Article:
While there’s been much encouraging news about the Ebola epidemic in West Africa in recent months, new infections with the virus continue, and the United States remains committed to doing what it takes to stop them.
U.S.-built Ebola treatment units and basic response infrastructure are in place, and thousands of U.S. supported civilian responders are at work to fight the disease. It’s killed more than 11,000 people in Guinea, Liberia, and Sierra Leone, and a handful in other countries, including our own.
Liberia has been declared Ebola free, but is still within a 90-day period on heightened scrutiny for recurrence of the disease. New cases continue to emerge elsewhere, with eight recently identified in Sierra Leone and 12 in Guinea. Cases continue in areas bordering Guinea–Bissau, and efforts to ensure that country is better prepared for Ebola cases are under way.
The U.S. National Institutes of Health is conducting trials on various candidate Ebola vaccines, including a controlled trial on the effectiveness of one vaccine in particular. NIH is also testing therapeutic drug candidates to treat those who have been infected; working to improve diagnosis of the disease, which has so far required sophisticated, labor-intensive DNA analysis; and studying the genetics of the Ebola virus and trying to better understand how it causes disease. In other words, the United States is supporting a wide range of research on prevention and treatment of Ebola.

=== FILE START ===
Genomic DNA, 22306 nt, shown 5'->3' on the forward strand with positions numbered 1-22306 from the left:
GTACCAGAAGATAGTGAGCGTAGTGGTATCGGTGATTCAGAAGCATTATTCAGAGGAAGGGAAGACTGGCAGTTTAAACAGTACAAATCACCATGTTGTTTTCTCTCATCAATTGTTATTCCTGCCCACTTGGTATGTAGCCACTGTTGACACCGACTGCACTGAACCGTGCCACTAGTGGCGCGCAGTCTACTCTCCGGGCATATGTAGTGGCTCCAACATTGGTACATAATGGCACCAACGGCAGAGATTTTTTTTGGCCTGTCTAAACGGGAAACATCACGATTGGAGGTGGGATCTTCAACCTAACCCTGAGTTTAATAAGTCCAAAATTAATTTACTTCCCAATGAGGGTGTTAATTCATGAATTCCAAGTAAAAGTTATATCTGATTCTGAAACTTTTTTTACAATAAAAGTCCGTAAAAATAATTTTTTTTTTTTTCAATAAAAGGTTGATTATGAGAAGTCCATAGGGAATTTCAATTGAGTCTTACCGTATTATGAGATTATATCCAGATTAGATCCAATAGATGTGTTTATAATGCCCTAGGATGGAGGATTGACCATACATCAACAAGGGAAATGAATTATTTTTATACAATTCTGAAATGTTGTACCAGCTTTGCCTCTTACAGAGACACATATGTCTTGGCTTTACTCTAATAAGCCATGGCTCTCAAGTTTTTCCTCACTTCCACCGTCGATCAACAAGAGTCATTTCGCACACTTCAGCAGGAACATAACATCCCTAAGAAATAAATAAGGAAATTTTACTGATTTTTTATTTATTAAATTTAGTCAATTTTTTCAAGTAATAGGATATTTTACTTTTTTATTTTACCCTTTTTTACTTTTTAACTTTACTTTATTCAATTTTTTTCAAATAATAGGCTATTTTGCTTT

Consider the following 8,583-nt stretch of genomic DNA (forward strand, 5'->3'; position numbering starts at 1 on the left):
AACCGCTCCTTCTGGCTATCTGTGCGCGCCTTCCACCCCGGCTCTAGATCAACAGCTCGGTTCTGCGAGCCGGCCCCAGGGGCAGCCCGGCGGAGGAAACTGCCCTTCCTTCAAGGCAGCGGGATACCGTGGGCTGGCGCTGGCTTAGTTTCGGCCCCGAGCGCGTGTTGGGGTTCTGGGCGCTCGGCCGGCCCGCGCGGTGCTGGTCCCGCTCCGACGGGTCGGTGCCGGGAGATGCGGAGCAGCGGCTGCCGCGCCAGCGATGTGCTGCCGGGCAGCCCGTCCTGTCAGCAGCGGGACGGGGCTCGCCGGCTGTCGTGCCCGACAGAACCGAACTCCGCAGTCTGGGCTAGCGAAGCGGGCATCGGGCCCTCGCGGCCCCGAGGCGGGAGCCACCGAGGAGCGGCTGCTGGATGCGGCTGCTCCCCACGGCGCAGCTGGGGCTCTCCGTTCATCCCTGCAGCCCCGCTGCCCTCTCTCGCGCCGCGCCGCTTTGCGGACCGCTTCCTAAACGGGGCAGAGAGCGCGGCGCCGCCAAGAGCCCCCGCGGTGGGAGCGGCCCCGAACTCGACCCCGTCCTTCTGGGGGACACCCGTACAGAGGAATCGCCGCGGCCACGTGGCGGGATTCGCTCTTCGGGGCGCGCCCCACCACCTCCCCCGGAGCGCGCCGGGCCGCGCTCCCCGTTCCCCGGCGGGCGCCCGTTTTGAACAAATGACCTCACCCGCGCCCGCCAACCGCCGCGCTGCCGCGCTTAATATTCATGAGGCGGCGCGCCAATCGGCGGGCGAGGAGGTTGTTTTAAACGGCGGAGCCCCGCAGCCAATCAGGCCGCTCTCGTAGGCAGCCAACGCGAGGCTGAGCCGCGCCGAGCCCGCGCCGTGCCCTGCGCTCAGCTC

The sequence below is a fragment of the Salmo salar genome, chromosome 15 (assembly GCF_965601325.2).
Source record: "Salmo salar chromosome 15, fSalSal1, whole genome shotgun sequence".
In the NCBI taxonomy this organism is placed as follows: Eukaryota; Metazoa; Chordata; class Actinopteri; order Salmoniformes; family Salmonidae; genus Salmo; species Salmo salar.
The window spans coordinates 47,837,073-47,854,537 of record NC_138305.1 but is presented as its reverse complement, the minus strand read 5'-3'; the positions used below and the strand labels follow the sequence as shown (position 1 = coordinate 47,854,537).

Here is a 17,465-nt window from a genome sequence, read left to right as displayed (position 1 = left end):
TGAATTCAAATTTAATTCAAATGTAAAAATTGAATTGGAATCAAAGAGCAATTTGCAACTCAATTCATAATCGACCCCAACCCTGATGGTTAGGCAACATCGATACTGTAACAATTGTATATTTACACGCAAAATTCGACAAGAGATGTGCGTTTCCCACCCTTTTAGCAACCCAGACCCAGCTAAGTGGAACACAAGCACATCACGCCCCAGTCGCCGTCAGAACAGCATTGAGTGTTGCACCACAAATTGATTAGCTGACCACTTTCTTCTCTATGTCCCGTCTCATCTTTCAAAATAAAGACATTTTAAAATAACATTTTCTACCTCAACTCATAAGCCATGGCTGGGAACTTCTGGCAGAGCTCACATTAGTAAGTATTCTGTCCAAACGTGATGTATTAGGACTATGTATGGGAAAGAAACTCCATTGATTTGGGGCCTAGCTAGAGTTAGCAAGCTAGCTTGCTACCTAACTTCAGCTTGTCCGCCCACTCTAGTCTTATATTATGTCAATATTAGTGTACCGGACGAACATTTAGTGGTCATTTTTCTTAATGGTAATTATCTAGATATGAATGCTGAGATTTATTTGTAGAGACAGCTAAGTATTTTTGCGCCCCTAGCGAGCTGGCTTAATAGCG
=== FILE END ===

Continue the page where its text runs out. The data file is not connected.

Meanwhile, a partnership between U.S. and Liberian researchers is studying approximately 7,500 people in that country, including 1,500 who survived Ebola within the last two years.Health investigators want to better understand Ebola’s long-term health consequences and determine if survivors develop long-term immunity that will protect them from future infection. They also would like to better understand how the Ebola virus can persist in some organs of survivors long after they appear to have recovered, and the degree of risk that they can transmit the virus to others.
While we have succeeded in controlling the exponential growth of the disease, getting to zero cases will require a sustained international response. The fight is far from over and we remain committed to achieving an Ebola-free West Africa. The research U.S. and other scientists are carrying out now will improve the odds of preventing any future outbreak of Ebola from spreading as the 2014 epidemic did.